Tax Court Rules Lottery Winnings Are Not Capital Gains

November 14, 2006

The government profits in more than one way from state-run lotteries. In addition to the implicit tax revenue that state governments receive from lotteries, state and federal coffers benefit from taxes paid on lottery winnings.

Two Florida lottery winners recently tried to keep more of their winnings for themselves by paying capital gains taxes rather than individual income taxes on part of their winnings. In response, the U.S. Tax Court ruled earlier this month that lottery winners who sell their future payments for a lump sum may not declare the lump-sum payment as capital gain. From Lottery Post:

The Tax Court reaffirmed that proceeds from the sale of a right to future annual lottery payments constitutes ordinary income, not capital gain, after reviewing two test cases involving winners of the Florida State Lottery.

In both cases, petitioners in the cases won the lottery and reported the annual installment payments as ordinary income for a number of years. Eventually, however, the petitioners sold the right to their remaining installment payments and claimed that the resulting gain (a lump payment) was reportable as capital gain, rather than ordinary income.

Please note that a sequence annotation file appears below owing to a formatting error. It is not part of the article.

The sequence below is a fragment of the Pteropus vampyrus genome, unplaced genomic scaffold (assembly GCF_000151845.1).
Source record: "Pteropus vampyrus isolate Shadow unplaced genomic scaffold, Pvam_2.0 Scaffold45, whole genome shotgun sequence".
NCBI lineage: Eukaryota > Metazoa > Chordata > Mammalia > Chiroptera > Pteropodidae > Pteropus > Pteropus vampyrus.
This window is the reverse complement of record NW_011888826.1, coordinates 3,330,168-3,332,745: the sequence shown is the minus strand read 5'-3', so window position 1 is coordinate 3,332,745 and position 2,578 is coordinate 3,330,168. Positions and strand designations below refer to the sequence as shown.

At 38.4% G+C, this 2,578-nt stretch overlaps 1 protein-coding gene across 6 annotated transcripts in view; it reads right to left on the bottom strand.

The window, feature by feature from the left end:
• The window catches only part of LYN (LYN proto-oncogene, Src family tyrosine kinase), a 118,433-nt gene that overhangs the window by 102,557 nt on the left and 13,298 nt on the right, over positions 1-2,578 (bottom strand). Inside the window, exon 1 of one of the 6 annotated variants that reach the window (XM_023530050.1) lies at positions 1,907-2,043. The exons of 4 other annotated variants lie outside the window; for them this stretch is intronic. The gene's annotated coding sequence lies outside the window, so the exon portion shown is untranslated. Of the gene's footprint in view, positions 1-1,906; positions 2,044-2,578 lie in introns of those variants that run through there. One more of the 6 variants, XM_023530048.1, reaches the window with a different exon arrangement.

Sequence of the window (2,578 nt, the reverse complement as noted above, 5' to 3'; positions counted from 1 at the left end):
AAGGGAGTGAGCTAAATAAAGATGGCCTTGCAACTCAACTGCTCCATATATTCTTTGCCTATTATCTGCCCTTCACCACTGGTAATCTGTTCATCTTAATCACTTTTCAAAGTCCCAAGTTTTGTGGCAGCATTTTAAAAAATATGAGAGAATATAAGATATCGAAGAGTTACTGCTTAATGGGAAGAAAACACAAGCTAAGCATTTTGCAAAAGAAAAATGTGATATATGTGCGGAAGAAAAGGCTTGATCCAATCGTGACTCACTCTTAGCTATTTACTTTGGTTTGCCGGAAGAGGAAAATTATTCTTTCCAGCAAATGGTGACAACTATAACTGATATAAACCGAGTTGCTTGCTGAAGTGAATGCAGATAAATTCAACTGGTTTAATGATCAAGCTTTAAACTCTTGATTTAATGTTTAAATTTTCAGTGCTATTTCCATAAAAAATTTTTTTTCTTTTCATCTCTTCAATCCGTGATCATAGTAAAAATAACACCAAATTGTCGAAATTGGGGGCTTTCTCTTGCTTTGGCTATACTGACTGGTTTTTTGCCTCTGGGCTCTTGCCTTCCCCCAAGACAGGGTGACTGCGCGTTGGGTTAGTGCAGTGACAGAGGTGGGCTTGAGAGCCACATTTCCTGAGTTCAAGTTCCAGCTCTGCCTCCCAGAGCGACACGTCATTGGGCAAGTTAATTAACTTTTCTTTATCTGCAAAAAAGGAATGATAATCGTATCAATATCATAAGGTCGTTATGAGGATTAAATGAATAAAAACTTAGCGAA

Citing “extensive precedent” against the petitioners’ claims that lottery rights should be considered property under state and federal law, the Tax Court rejected the taxpayers’ arguments, saying that the sale of the remaining installments does not convert what would have been ordinary income payments into income taxable as capital gain.

The court said that, as in prior cases, the sale of a right to future lottery payments produces ordinary Income (taxable at a 35 percent rate), not capital gain (taxable at a 15 percent rate).

The Tax Court ruled correctly, but a more important—and often overlooked—aspect of lottery taxation is the question of whether state governments’ lottery “profits” are tax revenue. As we have argued before (here, here and here), state lottery revenue should be considered tax revenue rather than miscellaneous government revenue.

For more on state-run lotteries, click here.


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